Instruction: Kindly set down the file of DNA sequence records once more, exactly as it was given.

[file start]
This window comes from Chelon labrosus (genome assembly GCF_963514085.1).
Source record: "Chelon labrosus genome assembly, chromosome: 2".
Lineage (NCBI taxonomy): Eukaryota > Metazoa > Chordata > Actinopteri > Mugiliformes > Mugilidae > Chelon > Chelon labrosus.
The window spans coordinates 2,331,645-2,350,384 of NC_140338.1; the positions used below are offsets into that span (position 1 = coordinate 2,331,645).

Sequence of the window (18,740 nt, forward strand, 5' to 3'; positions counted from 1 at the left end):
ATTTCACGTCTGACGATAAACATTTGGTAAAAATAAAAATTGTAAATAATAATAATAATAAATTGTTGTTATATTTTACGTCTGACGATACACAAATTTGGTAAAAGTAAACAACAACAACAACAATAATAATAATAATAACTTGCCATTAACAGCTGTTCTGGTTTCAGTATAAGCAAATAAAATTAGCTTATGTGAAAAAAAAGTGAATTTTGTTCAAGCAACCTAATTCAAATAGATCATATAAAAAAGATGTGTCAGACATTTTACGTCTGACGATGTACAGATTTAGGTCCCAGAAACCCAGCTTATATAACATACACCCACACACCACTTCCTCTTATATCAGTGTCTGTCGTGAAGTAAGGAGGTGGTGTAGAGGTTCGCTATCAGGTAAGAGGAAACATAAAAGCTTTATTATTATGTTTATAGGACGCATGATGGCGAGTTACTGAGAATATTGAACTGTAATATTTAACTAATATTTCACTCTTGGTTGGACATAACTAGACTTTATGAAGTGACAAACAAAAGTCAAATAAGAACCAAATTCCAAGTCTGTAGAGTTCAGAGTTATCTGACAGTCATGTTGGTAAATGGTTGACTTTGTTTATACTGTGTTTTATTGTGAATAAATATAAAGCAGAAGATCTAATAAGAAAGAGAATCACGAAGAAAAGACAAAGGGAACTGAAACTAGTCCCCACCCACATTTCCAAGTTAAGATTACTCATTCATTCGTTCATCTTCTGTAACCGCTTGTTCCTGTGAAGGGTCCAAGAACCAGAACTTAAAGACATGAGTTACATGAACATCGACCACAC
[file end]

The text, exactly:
This window comes from Chelon labrosus (genome assembly GCF_963514085.1).
Source record: "Chelon labrosus genome assembly, chromosome: 2".
Lineage (NCBI taxonomy): Eukaryota > Metazoa > Chordata > Actinopteri > Mugiliformes > Mugilidae > Chelon > Chelon labrosus.
The window spans coordinates 2,331,645-2,350,384 of NC_140338.1; the positions used below are offsets into that span (position 1 = coordinate 2,331,645).

Sequence of the window (18,740 nt, forward strand, 5' to 3'; positions counted from 1 at the left end):
ATTTCACGTCTGACGATAAACATTTGGTAAAAATAAAAATTGTAAATAATAATAATAATAAATTGTTGTTATATTTTACGTCTGACGATACACAAATTTGGTAAAAGTAAACAACAACAACAACAATAATAATAATAATAACTTGCCATTAACAGCTGTTCTGGTTTCAGTATAAGCAAATAAAATTAGCTTATGTGAAAAAAAAGTGAATTTTGTTCAAGCAACCTAATTCAAATAGATCATATAAAAAAGATGTGTCAGACATTTTACGTCTGACGATGTACAGATTTAGGTCCCAGAAACCCAGCTTATATAACATACACCCACACACCACTTCCTCTTATATCAGTGTCTGTCGTGAAGTAAGGAGGTGGTGTAGAGGTTCGCTATCAGGTAAGAGGAAACATAAAAGCTTTATTATTATGTTTATAGGACGCATGATGGCGAGTTACTGAGAATATTGAACTGTAATATTTAACTAATATTTCACTCTTGGTTGGACATAACTAGACTTTATGAAGTGACAAACAAAAGTCAAATAAGAACCAAATTCCAAGTCTGTAGAGTTCAGAGTTATCTGACAGTCATGTTGGTAAATGGTTGACTTTGTTTATACTGTGTTTTATTGTGAATAAATATAAAGCAGAAGATCTAATAAGAAAGAGAATCACGAAGAAAAGACAAAGGGAACTGAAACTAGTCCCCACCCACATTTCCAAGTTAAGATTACTCATTCATTCGTTCATCTTCTGTAACCGCTTGTTCCTGTGAAGGGTCCAAGAACCAGAACTTAAAGACATGAGTTACATGAACATCGACCACAC